The topics were many and varied: Tawini White: “He Manawa Hapū” (on hapū identity in Te Rarawa); Tyson Tautari: “Dogs Tale” (on the Polynesian dog); Ane Tatu: “Are you Dongan or Tongan? An examination of the ways in which New Zealand born and raised Tongans self-define and experience anga fakatonga (the Tongan way of life) and being Tongan”; Hori Barsdell: “What is the Significance of Pā Today?”; Lana Arun: “Archaeology and Tikanga” (on how Māori knowledge fits into the archaeoly profession; Marcelle Wharerau: “You Maaris get everything” (on perceptions of Māori privilege at university); Tangiwai Rewi: “Maaku anoo e hanga tooku nei whare…” (on intergenerational knowledge transfer within Waikato); John Birnie: “What if the mountain won’t come to Mohammed? Learner-centredness for adults learning te reo Māori”; Marsa Dodson: “Mixed blessings: Oral Histories of the War Children Born to US Servicemen and Indigenous Cook Islanders”; Gianna Leoni: “Power to Policy” (on the use of te reo Māori within government departments); and Suzanne Duncan: “Where is the whanau?” (on whānau involvement within the Māori economy).
There was a great turnout of people, including a number of Te Tumu under-graduates. All the speakers were amazing and engaged the audience. Congratulations to the winners: Ane Tatu for Honours level, Marcelle Wharerau for Masters Level, and Gianna Leoni for PhD level.
Such was the success, Te Tumu is sure to hold another such event next year. There is even talk of something similar for staff.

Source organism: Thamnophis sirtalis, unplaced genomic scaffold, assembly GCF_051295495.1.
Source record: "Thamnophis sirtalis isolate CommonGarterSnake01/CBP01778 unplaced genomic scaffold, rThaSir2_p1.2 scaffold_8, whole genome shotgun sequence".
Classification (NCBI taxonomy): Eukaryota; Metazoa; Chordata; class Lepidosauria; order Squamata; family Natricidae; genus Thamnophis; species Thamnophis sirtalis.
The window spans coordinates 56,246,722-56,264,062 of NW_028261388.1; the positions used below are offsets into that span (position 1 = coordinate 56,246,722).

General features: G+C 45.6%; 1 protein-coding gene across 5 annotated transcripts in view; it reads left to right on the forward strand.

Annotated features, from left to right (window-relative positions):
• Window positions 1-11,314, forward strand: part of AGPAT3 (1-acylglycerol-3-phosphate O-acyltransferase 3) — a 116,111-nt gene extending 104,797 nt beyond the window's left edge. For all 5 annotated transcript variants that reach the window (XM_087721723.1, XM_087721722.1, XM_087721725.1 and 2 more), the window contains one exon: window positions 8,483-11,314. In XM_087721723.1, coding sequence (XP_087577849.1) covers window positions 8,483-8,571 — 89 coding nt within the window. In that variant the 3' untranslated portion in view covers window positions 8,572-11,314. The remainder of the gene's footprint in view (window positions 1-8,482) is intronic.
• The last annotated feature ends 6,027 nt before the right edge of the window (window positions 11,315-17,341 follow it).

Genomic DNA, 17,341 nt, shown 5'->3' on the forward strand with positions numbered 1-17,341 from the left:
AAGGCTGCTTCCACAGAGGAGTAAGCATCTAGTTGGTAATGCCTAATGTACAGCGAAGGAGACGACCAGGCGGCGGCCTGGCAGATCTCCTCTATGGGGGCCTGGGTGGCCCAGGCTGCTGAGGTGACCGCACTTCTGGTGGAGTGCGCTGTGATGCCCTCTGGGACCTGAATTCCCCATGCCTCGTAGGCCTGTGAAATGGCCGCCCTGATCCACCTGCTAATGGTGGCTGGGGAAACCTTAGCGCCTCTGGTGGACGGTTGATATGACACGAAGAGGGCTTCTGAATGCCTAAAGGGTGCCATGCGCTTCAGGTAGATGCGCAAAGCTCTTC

On Monday night, the Vice-Chancellor celebrated Te Tumu staff member, Dr Karyn Paringatai’s success, with an event attended by many people from within the university, including Te Tumu staff and students. See the Otago Bulletin story here.
Karyn won New Zealand’s top tertiary teaching award recently in Wellington, the Prime Minister’s Supreme Award for Tertiary Teaching Excellence, based on utilising the pre-contact Māori pedagogy of teaching in complete darkness, which has proved to be outstandingly successful in her performing arts paper, MAOR108 Waiata: Te Tīmatanga. Listen to the Radio NZ interview and Dunedin Television item in which Karyn explains her teaching practice.
Karyn has undertaken significant research to ensure that her teaching in the dark, and has just published on this ‘A Return to the “Dark Ages”’ in the journal Akoranga 10 (2014).
Just this week Karyn also employed the same methods in a guest lecture for the 900 students of MAOR102: Māori Society, showing that this pedagogy can be applied to more than just performing arts. She is planning to continue to use and develop “teaching in the dark” and publish more on this research.